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The Abacus: A History

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The Abacus: A History How did people keep track of numbers before pen and paper were widely available? How does addition and subtraction work if you don't have a handy written form for your numbers? Say you can't read or write, but you can count - how do you add, subtract, multiply, or divide large numbers? The answer to all these questions is . . . the abacus! What is an abacus? An abacus is a device used for addition and subtraction, and the related operations of multiplication and division. It does not require the use of pen and paper, and it's good for any base number system. There are two basic forms for the abacus: a specially marked flat surface used with counters (counting table), or a frame with beads strung on wires (bead frame). Timeline of the Abacus Chinese Abacus ************************************* Japanese Abacus *************************** Aztec Abacus ******* Counting Table ****************************************** 600 BC 500 BC 0 900 AD 1600 AD 1826 AD 1999 AD The Counting Table Although counting tables are obsolete now, they have over 2000 years of documented use. Their earliest form was that of a simple stone slab with incised parallel lines. ...read more.


The Russian abacus is similar in form to the Chinese or Japanese abacus, and was probably brought to Russia from China. The Russian form is set up to do calculations in rubles and kopeks. It has no horizontal divider, but some of the beads on each wire are a different color, to help as place-keepers (Pullan 100). Older Russian abaci have some additional columns for quarter kopeck as well as quarter ruble values (Leipala). If you go to Russia today, you will still see the abacus used. Ed Oswalt made this observation when he went to Russia in 1997: "The same store . . . where you can buy a Pentium computer, computes your bill using an abacus." An interesting form of the abacus was found during archeological excavations in Central America. This abacus dates to around 900 AD and is constructed from maize kernels threaded on a string, all contained within a wooden frame (Fernandes). Grado states that an abacus of this form would have 7 beads by 13 columns. Math on the Counting Table Simple mathematical calculations on either the abacus or the counting table are pretty much the same as pen and paper sums, but instead of using abstract representations of the quantity, you use counters or beads to represent a quantity, and position to represent value. ...read more.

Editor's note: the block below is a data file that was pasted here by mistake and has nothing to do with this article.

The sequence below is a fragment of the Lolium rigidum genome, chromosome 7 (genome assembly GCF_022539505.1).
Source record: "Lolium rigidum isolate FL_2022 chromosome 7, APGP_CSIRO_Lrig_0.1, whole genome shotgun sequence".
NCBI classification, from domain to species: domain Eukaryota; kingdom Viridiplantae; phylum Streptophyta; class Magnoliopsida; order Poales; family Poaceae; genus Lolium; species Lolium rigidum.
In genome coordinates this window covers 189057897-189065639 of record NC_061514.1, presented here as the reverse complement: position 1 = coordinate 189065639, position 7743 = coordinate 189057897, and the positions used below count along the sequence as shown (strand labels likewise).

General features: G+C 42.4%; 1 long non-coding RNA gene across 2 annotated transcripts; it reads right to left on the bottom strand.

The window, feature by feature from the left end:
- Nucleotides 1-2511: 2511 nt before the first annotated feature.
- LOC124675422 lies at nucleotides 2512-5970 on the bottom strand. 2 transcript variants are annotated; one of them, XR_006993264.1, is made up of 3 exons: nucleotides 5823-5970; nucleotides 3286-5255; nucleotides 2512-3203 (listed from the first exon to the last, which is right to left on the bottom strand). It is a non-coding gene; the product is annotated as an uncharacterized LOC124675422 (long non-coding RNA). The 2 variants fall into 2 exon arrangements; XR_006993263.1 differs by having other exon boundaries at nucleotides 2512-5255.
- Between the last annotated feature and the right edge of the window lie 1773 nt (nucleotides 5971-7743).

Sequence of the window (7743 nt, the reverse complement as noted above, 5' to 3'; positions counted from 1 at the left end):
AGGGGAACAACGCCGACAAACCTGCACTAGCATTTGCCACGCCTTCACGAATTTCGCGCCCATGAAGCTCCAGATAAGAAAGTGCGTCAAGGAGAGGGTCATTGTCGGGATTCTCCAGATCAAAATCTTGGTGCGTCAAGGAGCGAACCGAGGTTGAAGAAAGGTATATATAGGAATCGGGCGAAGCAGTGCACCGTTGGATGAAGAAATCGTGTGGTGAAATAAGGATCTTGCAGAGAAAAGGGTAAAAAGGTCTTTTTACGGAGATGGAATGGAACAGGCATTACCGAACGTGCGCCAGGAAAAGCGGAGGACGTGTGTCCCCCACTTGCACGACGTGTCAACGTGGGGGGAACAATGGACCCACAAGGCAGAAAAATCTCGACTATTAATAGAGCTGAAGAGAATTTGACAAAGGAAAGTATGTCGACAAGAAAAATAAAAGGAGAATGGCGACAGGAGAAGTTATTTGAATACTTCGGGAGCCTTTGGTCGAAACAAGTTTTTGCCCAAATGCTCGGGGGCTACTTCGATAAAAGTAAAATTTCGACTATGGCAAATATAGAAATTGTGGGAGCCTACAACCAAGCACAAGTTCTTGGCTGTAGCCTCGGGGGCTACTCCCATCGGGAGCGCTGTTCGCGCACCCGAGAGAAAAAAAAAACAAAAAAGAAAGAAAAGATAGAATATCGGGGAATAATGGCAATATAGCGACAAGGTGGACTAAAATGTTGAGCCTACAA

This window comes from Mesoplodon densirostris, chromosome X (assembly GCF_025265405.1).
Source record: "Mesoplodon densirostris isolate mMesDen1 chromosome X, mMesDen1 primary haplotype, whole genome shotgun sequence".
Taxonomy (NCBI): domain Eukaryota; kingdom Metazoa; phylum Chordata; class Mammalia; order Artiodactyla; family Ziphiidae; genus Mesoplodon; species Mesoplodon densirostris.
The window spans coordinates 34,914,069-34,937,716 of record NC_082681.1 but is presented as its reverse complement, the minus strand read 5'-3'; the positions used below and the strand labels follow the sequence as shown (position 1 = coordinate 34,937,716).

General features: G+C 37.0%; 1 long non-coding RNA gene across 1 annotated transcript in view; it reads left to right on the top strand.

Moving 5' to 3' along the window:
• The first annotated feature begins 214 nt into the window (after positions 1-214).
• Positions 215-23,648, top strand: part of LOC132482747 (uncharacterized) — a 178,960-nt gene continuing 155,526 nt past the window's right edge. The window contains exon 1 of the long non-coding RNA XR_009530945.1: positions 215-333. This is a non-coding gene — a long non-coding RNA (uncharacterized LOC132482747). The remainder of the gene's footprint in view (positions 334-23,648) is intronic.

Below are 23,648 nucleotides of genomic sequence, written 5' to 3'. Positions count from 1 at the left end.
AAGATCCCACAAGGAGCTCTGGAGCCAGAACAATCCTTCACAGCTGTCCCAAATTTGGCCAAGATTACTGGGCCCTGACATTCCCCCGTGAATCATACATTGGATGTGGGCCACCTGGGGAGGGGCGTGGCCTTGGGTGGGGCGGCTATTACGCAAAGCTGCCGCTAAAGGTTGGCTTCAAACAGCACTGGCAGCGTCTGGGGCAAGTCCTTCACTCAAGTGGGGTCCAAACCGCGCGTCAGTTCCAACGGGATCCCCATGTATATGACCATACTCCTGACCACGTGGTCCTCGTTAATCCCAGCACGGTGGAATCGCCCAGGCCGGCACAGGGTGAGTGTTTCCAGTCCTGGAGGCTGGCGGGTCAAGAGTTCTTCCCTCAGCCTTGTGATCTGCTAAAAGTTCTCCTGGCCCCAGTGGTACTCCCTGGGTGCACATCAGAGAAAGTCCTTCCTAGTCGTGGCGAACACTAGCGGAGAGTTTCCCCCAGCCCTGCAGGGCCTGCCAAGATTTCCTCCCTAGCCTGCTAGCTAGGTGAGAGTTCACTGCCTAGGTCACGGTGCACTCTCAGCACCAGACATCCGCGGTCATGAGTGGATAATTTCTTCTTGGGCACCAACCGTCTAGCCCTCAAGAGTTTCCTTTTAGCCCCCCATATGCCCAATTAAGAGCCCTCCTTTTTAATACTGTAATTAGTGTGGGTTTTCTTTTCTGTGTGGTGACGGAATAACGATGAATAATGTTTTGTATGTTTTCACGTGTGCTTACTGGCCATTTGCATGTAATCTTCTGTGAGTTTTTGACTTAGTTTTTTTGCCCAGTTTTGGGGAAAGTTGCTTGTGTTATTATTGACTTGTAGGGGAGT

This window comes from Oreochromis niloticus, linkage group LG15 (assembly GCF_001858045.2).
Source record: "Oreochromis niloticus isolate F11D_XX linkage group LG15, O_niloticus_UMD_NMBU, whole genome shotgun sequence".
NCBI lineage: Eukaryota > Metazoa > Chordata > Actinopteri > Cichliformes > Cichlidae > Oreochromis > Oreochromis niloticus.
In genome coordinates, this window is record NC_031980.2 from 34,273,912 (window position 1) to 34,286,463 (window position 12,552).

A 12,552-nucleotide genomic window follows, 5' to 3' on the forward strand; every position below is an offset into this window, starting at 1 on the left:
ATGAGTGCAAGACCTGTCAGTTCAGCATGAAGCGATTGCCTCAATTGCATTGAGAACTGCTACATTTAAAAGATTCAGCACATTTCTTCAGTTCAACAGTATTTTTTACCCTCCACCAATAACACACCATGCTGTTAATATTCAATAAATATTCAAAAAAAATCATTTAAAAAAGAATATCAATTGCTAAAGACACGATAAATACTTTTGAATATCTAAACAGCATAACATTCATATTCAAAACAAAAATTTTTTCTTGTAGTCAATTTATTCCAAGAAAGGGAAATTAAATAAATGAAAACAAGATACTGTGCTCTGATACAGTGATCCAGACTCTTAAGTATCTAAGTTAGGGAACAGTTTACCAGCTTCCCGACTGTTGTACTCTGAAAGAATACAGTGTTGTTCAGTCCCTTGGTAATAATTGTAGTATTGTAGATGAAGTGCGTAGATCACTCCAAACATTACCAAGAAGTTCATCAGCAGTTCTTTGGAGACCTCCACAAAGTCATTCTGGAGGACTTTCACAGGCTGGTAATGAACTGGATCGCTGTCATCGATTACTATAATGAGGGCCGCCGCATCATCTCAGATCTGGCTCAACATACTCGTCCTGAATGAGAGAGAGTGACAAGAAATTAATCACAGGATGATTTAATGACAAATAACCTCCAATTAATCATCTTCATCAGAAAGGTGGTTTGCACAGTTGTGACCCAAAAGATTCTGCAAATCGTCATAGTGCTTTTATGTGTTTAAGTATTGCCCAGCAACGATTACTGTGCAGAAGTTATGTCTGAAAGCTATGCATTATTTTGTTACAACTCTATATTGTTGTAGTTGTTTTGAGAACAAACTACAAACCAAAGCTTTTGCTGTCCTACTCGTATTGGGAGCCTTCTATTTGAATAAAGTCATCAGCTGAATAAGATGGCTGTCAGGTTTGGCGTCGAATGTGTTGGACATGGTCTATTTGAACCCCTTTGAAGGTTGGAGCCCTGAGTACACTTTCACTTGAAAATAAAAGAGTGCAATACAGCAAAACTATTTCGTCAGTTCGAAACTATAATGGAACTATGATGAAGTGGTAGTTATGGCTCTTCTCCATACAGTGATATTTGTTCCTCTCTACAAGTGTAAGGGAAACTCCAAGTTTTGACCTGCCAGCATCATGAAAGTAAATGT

It requires memorizing the times tables or having a second abacus to do the simple multiplication. The units column is done first. The results of the multiplication of the unit of the bottom number and the tens of the top number are stored IN THE SECOND column. Keep in mind the process of pen and paper multiplication, and the abacus presents no real difficulty. Division is done as repeated subtraction - again keeping a tally of how many times you have subtracted (Dilson 121ff). Figures 4 and 5 illustrate these 2 processes. If you would like a little challenge, try doing calculations in other number systems. The Chinese abacus is already useful for base 2 and base 16 calculations. Each rod on the Chinese abacus has 16 possible values because that was the unit of weight in China (Accent Interactive). Because of this, you can also use the Chinese abacus for hexadecimal calculation. And if you ignore the earth beads, you can use the heaven beads for binary calculations. The best way to learn about the abacus is by doing. Get a stack of pennies or buttons, clear a spot on the kitchen table and try out some sums! And as you are busily calculating away, keep in mind that you are continuing a two thousand year tradition that is still alive and well today. ...read more.

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